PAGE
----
Three 20-something women trying to figure out what it means to be lay, Catholic, and modern all at once.

March 15, 2011

Clearing the Desk Linkfest

Sorry for my extreme silence on the blog. Life has been busy. But I've piled up a big list of links to share with you all, and am finally together enough to post them. I am so glad Julian brought up the Kay Hymowitz article, and will write my thoughts about it shortly. But I wanted to clear the decks first of all these piled up links. The final 3 have something to do with the Hymowitz article, too.

NOBODY GETS MARRIED ANYMORE by Gerry Garibaldi, City Journal:
Here’s my prediction: the money, the reforms, the gleaming porcelain, the hopeful rhetoric about saving our children—all of it will have a limited impact, at best, on most city schoolchildren. Urban teachers face an intractable problem, one that we cannot spend or even teach our way out of: teen pregnancy. This year, all of my favorite girls are pregnant, four in all, future unwed mothers every one. There will be no innovation in this quarter, no race to the top. Personal moral accountability is the electrified rail that no politician wants to touch.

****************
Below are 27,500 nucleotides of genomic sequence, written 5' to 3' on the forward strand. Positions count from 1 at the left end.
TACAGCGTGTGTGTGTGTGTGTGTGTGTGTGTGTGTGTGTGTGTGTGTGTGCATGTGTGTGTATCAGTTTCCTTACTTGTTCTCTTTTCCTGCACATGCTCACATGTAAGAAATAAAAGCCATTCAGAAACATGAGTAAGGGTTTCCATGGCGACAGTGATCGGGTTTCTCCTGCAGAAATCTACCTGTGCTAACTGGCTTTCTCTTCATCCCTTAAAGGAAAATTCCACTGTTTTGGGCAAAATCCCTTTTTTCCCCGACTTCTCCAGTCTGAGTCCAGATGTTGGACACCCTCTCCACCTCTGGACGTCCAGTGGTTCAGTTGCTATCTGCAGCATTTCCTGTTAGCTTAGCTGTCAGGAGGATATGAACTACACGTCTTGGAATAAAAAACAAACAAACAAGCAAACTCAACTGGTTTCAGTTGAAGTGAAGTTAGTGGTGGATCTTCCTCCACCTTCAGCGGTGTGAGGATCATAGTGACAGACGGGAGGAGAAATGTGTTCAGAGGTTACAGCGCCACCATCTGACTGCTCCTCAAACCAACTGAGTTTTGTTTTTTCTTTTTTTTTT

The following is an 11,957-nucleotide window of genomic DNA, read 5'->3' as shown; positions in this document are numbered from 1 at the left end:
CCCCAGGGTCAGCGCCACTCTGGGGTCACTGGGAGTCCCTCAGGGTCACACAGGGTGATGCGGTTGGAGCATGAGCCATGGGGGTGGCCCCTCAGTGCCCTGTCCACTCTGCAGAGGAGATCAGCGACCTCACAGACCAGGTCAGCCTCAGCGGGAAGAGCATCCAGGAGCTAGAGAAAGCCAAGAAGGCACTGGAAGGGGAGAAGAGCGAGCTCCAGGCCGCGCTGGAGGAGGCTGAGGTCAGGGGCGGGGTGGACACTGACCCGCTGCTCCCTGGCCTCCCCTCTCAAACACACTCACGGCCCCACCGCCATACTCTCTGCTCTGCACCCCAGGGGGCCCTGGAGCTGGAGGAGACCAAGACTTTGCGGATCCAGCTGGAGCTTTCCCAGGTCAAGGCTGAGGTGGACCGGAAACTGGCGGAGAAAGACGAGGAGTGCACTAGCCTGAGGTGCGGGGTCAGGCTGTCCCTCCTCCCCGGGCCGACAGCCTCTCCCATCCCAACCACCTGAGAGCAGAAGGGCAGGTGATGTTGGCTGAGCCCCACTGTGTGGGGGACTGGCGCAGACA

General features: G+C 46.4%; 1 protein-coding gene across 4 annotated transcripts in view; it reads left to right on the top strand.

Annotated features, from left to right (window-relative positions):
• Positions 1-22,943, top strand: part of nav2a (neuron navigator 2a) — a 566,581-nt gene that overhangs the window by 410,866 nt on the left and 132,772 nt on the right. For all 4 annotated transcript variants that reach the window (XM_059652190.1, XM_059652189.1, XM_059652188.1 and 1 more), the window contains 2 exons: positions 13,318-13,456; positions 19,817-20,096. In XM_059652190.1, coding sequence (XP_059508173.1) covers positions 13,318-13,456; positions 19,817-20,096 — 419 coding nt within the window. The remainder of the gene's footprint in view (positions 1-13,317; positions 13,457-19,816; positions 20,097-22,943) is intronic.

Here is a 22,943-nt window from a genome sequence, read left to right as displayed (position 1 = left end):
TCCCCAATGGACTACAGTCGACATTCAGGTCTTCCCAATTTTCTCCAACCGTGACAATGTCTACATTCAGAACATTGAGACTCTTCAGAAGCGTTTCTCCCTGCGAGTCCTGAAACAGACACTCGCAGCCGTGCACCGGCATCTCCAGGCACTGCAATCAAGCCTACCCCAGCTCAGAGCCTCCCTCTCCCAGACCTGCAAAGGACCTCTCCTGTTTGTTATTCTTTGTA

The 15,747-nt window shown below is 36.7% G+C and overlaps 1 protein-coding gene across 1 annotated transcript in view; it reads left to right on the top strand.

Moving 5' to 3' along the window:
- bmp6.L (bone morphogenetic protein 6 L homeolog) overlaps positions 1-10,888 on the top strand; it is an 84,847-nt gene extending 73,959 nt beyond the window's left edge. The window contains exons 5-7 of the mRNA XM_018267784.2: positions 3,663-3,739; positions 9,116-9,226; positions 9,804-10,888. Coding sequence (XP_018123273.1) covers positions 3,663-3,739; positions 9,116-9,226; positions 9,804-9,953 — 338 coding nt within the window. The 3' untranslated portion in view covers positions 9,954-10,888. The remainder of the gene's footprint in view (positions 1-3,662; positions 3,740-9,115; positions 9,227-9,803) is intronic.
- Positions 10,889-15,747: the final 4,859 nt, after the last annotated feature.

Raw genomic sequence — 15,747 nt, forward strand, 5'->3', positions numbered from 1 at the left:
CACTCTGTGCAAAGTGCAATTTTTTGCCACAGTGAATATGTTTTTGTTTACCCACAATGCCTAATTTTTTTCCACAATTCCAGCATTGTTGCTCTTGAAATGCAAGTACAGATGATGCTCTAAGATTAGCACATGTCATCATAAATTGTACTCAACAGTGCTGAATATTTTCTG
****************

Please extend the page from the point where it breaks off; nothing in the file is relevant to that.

ZIONIST SECT MARRIES GAY MEN TO LESBIAN WOMAN, by Yair Ettinger, Haaretz via First Things:
Rabbis from the religious Zionist community have launched an initiative to marry gay men to lesbian women - with some surprising successes.

...Etti and Roni, both religious, were married five years ago. Though they were honest with each other about their sexual orientations from their first meeting, to the outside world, they portray themselves as a normal heterosexual couple. Today, they have two children, and are thrilled with the results.